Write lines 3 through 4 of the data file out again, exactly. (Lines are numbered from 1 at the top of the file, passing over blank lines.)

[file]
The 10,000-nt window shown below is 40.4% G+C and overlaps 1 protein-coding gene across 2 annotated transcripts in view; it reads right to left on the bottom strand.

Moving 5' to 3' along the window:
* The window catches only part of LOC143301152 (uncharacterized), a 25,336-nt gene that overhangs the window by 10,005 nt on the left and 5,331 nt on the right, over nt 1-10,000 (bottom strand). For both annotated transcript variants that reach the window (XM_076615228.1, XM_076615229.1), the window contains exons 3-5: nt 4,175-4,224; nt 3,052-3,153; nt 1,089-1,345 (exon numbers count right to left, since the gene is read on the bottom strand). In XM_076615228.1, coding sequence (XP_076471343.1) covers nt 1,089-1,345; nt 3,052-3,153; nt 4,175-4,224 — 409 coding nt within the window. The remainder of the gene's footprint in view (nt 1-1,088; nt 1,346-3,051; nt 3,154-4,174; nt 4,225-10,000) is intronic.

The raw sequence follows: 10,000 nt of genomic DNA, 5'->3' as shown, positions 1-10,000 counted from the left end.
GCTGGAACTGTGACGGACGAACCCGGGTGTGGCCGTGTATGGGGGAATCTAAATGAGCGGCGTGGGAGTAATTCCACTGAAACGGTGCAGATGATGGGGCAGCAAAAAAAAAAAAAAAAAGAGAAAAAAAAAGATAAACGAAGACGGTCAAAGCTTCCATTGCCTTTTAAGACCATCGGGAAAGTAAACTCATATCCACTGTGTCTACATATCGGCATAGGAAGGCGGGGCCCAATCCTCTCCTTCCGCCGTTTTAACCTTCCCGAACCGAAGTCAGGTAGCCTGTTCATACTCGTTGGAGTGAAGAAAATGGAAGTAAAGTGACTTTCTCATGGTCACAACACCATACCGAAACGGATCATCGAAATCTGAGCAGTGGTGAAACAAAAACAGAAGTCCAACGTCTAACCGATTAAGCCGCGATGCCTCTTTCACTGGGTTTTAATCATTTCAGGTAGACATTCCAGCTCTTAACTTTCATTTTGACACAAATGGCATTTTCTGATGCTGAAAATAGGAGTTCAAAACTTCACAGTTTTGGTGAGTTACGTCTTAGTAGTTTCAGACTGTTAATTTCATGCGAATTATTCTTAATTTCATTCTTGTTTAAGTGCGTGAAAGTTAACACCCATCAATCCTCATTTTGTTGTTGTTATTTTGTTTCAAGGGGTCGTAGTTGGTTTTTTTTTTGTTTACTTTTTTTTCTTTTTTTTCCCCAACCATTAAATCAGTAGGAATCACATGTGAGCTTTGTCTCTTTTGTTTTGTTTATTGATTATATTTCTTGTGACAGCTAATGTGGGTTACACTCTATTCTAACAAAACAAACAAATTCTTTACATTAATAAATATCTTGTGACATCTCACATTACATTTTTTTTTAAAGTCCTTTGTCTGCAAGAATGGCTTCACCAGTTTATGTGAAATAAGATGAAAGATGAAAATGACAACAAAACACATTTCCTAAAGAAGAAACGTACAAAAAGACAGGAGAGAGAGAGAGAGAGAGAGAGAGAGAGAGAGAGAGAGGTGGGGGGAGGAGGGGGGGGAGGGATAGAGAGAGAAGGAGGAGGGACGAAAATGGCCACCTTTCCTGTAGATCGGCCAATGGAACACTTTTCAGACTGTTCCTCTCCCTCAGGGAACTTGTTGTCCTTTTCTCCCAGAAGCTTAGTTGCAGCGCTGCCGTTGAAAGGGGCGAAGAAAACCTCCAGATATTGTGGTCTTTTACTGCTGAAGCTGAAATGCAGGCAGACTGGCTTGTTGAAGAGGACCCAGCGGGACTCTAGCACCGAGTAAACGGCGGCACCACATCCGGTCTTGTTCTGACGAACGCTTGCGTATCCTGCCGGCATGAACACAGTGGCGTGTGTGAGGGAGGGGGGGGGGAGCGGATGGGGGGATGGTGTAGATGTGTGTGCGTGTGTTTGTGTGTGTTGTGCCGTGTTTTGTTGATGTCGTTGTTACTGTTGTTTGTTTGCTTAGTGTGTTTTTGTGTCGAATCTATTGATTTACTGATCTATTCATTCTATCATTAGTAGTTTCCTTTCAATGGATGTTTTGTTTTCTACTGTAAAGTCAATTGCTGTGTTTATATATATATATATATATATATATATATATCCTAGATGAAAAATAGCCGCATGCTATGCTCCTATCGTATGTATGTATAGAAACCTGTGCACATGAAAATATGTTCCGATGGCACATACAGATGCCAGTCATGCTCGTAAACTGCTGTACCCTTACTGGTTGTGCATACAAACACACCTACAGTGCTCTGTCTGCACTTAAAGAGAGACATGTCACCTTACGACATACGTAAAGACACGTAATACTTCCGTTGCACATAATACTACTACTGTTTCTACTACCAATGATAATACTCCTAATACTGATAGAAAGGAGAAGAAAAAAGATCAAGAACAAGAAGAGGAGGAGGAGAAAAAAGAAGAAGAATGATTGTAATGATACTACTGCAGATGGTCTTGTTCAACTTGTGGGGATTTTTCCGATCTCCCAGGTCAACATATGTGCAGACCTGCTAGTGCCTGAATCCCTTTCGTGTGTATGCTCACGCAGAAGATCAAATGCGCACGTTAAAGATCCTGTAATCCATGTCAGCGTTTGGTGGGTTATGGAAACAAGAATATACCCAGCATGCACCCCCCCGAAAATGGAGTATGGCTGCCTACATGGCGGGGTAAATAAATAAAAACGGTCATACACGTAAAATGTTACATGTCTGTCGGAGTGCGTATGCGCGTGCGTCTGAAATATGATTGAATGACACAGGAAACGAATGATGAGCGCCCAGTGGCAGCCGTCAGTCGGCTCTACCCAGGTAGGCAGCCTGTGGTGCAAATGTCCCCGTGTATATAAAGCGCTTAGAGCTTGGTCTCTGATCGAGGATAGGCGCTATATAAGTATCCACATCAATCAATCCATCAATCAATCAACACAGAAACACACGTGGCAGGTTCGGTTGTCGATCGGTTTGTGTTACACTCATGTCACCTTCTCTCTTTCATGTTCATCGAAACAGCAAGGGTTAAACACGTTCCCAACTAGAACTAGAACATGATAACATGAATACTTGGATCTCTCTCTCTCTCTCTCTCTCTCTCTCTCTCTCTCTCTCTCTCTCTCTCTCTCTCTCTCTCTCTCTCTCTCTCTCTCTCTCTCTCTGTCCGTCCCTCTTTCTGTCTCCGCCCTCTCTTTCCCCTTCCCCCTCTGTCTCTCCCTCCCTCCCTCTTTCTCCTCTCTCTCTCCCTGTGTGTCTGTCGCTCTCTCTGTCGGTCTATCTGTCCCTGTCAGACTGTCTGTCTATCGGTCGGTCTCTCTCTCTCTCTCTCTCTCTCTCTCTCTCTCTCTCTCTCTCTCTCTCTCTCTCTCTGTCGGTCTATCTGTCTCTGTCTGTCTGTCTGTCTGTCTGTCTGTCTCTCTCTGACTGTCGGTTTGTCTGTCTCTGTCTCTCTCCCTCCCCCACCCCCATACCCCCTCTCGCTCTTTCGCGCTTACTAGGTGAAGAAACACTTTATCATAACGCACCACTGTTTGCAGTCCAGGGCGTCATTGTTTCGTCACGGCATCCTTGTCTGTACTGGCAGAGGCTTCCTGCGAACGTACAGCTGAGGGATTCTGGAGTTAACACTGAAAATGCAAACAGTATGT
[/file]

* The window catches only part of LOC143301152 (uncharacterized), a 25,336-nt gene that overhangs the window by 10,005 nt on the left and 5,331 nt on the right, over nt 1-10,000 (bottom strand). For both annotated transcript variants that reach the window (XM_076615228.1, XM_076615229.1), the window contains exons 3-5: nt 4,175-4,224; nt 3,052-3,153; nt 1,089-1,345 (exon numbers count right to left, since the gene is read on the bottom strand). In XM_076615228.1, coding sequence (XP_076471343.1) covers nt 1,089-1,345; nt 3,052-3,153; nt 4,175-4,224 — 409 coding nt within the window. The remainder of the gene's footprint in view (nt 1-1,088; nt 1,346-3,051; nt 3,154-4,174; nt 4,225-10,000) is intronic.

The raw sequence follows: 10,000 nt of genomic DNA, 5'->3' as shown, positions 1-10,000 counted from the left end.